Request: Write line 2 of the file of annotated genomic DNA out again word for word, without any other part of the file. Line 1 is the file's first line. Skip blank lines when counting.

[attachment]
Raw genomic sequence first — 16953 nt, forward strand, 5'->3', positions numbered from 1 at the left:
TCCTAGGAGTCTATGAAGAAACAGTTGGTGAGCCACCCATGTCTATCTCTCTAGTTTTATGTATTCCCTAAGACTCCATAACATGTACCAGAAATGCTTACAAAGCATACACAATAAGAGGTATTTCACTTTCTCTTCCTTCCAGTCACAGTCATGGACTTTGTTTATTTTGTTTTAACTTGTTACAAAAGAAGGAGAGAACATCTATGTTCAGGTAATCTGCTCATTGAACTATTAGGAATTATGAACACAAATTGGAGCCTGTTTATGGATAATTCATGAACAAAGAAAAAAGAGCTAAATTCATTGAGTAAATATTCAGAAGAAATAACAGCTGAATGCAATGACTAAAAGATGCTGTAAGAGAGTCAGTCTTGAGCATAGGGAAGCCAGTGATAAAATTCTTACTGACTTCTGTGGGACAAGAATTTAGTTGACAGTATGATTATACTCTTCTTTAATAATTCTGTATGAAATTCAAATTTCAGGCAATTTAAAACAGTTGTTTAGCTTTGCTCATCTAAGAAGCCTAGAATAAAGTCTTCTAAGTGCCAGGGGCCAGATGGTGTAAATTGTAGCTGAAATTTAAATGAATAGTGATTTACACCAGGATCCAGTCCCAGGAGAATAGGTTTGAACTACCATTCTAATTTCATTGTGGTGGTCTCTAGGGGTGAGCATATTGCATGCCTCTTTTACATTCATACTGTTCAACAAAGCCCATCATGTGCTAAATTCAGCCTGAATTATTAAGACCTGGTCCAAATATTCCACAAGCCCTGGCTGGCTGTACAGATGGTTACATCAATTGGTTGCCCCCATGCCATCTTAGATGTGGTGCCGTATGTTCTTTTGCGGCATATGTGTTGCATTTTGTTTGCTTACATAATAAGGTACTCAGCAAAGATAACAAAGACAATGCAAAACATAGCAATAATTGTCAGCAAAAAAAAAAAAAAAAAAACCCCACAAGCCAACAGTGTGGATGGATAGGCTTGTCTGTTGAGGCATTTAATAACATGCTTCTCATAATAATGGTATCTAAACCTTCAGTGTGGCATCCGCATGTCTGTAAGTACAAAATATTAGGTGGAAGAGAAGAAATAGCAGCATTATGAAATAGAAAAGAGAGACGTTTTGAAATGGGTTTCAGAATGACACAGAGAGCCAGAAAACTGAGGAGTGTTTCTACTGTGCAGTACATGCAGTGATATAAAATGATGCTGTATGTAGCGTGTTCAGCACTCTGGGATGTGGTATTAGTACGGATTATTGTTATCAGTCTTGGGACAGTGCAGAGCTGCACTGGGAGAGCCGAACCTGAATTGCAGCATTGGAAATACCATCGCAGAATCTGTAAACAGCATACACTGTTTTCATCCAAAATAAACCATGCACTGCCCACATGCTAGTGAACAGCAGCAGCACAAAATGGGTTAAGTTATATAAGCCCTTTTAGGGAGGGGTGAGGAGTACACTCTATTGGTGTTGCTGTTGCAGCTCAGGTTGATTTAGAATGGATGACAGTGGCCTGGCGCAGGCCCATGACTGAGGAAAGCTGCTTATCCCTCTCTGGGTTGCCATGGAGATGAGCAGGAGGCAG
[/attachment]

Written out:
TCCTAGGAGTCTATGAAGAAACAGTTGGTGAGCCACCCATGTCTATCTCTCTAGTTTTATGTATTCCCTAAGACTCCATAACATGTACCAGAAATGCTTACAAAGCATACACAATAAGAGGTATTTCACTTTCTCTTCCTTCCAGTCACAGTCATGGACTTTGTTTATTTTGTTTTAACTTGTTACAAAAGAAGGAGAGAACATCTATGTTCAGGTAATCTGCTCATTGAACTATTAGGAATTATGAACACAAATTGGAGCCTGTTTATGGATAATTCATGAACAAAGAAAAAAGAGCTAAATTCATTGAGTAAATATTCAGAAGAAATAACAGCTGAATGCAATGACTAAAAGATGCTGTAAGAGAGTCAGTCTTGAGCATAGGGAAGCCAGTGATAAAATTCTTACTGACTTCTGTGGGACAAGAATTTAGTTGACAGTATGATTATACTCTTCTTTAATAATTCTGTATGAAATTCAAATTTCAGGCAATTTAAAACAGTTGTTTAGCTTTGCTCATCTAAGAAGCCTAGAATAAAGTCTTCTAAGTGCCAGGGGCCAGATGGTGTAAATTGTAGCTGAAATTTAAATGAATAGTGATTTACACCAGGATCCAGTCCCAGGAGAATAGGTTTGAACTACCATTCTAATTTCATTGTGGTGGTCTCTAGGGGTGAGCATATTGCATGCCTCTTTTACATTCATACTGTTCAACAAAGCCCATCATGTGCTAAATTCAGCCTGAATTATTAAGACCTGGTCCAAATATTCCACAAGCCCTGGCTGGCTGTACAGATGGTTACATCAATTGGTTGCCCCCATGCCATCTTAGATGTGGTGCCGTATGTTCTTTTGCGGCATATGTGTTGCATTTTGTTTGCTTACATAATAAGGTACTCAGCAAAGATAACAAAGACAATGCAAAACATAGCAATAATTGTCAGCAAAAAAAAAAAAAAAAAAACCCCACAAGCCAACAGTGTGGATGGATAGGCTTGTCTGTTGAGGCATTTAATAACATGCTTCTCATAATAATGGTATCTAAACCTTCAGTGTGGCATCCGCATGTCTGTAAGTACAAAATATTAGGTGGAAGAGAAGAAATAGCAGCATTATGAAATAGAAAAGAGAGACGTTTTGAAATGGGTTTCAGAATGACACAGAGAGCCAGAAAACTGAGGAGTGTTTCTACTGTGCAGTACATGCAGTGATATAAAATGATGCTGTATGTAGCGTGTTCAGCACTCTGGGATGTGGTATTAGTACGGATTATTGTTATCAGTCTTGGGACAGTGCAGAGCTGCACTGGGAGAGCCGAACCTGAATTGCAGCATTGGAAATACCATCGCAGAATCTGTAAACAGCATACACTGTTTTCATCCAAAATAAACCATGCACTGCCCACATGCTAGTGAACAGCAGCAGCACAAAATGGGTTAAGTTATATAAGCCCTTTTAGGGAGGGGTGAGGAGTACACTCTATTGGTGTTGCTGTTGCAGCTCAGGTTGATTTAGAATGGATGACAGTGGCCTGGCGCAGGCCCATGACTGAGGAAAGCTGCTTATCCCTCTCTGGGTTGCCATGGAGATGAGCAGGAGGCAG